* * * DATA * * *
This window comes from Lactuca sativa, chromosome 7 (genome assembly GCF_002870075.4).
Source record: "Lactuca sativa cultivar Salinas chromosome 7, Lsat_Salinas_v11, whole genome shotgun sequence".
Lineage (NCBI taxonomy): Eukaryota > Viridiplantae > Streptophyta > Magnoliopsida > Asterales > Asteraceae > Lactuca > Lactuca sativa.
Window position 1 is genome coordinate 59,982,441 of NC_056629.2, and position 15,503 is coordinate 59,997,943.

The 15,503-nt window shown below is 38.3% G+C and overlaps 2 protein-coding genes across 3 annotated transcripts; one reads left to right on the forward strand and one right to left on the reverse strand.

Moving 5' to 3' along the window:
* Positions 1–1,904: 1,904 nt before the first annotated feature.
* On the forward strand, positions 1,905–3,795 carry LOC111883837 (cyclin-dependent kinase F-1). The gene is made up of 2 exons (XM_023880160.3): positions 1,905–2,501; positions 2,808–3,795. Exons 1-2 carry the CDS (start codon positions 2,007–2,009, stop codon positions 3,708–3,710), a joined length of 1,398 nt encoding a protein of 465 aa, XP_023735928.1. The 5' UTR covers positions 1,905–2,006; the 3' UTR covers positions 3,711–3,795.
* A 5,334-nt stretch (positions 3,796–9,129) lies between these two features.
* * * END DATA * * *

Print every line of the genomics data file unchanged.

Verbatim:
This window comes from Lactuca sativa, chromosome 7 (genome assembly GCF_002870075.4).
Source record: "Lactuca sativa cultivar Salinas chromosome 7, Lsat_Salinas_v11, whole genome shotgun sequence".
Lineage (NCBI taxonomy): Eukaryota > Viridiplantae > Streptophyta > Magnoliopsida > Asterales > Asteraceae > Lactuca > Lactuca sativa.
Window position 1 is genome coordinate 59,982,441 of NC_056629.2, and position 15,503 is coordinate 59,997,943.

The 15,503-nt window shown below is 38.3% G+C and overlaps 2 protein-coding genes across 3 annotated transcripts; one reads left to right on the forward strand and one right to left on the reverse strand.

Moving 5' to 3' along the window:
* Positions 1–1,904: 1,904 nt before the first annotated feature.
* On the forward strand, positions 1,905–3,795 carry LOC111883837 (cyclin-dependent kinase F-1). The gene is made up of 2 exons (XM_023880160.3): positions 1,905–2,501; positions 2,808–3,795. Exons 1-2 carry the CDS (start codon positions 2,007–2,009, stop codon positions 3,708–3,710), a joined length of 1,398 nt encoding a protein of 465 aa, XP_023735928.1. The 5' UTR covers positions 1,905–2,006; the 3' UTR covers positions 3,711–3,795.
* A 5,334-nt stretch (positions 3,796–9,129) lies between these two features.